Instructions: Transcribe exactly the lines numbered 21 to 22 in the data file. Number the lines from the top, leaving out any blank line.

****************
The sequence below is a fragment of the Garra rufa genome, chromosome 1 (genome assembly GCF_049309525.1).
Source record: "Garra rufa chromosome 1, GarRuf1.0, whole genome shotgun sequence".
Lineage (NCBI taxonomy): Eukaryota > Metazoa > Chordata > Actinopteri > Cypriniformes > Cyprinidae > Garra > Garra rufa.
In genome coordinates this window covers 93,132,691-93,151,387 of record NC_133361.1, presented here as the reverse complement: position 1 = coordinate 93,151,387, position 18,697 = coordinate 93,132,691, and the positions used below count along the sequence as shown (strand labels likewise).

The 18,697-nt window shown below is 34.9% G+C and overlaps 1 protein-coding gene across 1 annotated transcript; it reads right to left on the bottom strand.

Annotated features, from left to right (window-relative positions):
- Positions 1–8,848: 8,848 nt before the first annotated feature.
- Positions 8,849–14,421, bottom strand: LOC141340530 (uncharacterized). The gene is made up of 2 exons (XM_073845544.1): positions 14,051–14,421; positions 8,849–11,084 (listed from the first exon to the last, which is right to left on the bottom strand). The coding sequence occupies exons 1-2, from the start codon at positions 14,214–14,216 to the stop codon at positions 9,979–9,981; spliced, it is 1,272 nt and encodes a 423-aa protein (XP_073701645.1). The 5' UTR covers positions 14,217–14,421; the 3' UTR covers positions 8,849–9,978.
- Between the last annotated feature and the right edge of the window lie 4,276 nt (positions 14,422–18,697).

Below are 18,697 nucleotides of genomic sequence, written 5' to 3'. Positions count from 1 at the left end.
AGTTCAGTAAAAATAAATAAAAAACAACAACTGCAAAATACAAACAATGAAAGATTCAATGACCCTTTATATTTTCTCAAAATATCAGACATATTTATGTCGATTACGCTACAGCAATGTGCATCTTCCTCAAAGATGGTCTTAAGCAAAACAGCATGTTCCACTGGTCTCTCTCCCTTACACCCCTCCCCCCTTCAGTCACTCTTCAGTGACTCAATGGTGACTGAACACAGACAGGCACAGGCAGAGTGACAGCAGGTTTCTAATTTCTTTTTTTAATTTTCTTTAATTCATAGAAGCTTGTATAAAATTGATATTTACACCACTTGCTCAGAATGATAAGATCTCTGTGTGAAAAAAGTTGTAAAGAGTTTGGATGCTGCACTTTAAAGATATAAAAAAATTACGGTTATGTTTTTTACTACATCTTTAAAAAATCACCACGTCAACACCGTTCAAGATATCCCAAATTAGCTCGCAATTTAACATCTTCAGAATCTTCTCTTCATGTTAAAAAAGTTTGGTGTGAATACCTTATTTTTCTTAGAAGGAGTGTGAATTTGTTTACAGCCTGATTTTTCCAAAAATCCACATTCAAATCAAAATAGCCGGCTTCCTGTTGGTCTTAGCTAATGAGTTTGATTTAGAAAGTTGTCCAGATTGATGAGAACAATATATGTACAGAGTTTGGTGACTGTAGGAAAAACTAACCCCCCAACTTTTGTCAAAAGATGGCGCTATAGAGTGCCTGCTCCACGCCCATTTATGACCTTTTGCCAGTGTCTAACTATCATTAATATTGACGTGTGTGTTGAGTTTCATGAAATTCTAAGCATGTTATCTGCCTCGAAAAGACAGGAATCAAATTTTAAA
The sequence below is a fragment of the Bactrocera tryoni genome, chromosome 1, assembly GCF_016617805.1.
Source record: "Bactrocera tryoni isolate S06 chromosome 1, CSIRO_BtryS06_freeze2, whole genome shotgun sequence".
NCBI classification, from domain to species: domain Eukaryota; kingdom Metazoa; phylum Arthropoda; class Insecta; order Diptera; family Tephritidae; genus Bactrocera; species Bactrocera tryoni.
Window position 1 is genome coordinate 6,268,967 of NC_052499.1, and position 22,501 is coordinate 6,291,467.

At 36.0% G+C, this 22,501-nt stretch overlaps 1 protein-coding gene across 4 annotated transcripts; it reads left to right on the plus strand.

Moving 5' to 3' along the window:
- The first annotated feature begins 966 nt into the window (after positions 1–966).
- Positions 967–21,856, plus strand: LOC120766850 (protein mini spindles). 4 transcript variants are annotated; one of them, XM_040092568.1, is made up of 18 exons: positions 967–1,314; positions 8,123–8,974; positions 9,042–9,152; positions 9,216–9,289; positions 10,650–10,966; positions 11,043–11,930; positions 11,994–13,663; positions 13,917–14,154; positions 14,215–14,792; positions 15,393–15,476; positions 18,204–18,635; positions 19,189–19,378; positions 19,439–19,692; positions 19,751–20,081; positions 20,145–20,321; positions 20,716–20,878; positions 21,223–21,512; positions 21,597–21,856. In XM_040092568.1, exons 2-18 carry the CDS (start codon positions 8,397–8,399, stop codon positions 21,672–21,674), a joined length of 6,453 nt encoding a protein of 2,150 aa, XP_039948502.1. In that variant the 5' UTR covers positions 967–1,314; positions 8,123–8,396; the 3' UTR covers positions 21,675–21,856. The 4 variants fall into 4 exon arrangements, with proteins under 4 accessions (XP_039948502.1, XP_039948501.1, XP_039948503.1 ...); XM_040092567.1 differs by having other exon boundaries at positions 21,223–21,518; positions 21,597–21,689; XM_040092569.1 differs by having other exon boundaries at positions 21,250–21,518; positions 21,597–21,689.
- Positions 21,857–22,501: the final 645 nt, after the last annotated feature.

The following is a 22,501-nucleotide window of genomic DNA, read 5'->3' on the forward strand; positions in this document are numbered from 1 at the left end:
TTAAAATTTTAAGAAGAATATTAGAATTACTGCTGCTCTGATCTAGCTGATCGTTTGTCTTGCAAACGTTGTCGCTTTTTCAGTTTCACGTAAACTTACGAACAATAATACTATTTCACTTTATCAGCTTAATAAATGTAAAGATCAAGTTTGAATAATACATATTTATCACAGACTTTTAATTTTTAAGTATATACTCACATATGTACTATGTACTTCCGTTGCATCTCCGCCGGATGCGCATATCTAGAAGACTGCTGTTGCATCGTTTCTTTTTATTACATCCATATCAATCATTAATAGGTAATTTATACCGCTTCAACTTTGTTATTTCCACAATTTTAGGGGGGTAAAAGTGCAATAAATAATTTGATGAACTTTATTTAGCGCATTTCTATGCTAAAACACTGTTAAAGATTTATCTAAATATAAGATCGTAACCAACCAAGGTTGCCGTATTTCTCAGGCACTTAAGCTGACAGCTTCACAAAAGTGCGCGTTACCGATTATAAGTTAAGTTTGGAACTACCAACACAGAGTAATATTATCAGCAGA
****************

The following is a 22,501-nucleotide window of genomic DNA, read 5'->3' on the forward strand; positions in this document are numbered from 1 at the left end:
TTAAAATTTTAAGAAGAATATTAGAATTACTGCTGCTCTGATCTAGCTGATCGTTTGTCTTGCAAACGTTGTCGCTTTTTCAGTTTCACGTAAACTTACGAACAATAATACTATTTCACTTTATCAGCTTAATAAATGTAAAGATCAAGTTTGAATAATACATATTTATCACAGACTTTTAATTTTTAAGTATATACTCACATATGTACTATGTACTTCCGTTGCATCTCCGCCGGATGCGCATATCTAGAAGACTGCTGTTGCATCGTTTCTTTTTATTACATCCATATCAATCATTAATAGGTAATTTATACCGCTTCAACTTTGTTATTTCCACAATTTTAGGGGGGTAAAAGTGCAATAAATAATTTGATGAACTTTATTTAGCGCATTTCTATGCTAAAACACTGTTAAAGATTTATCTAAATATAAGATCGTAACCAACCAAGGTTGCCGTATTTCTCAGGCACTTAAGCTGACAGCTTCACAAAAGTGCGCGTTACCGATTATAAGTTAAGTTTGGAACTACCAACACAGAGTAATATTATCAGCAGA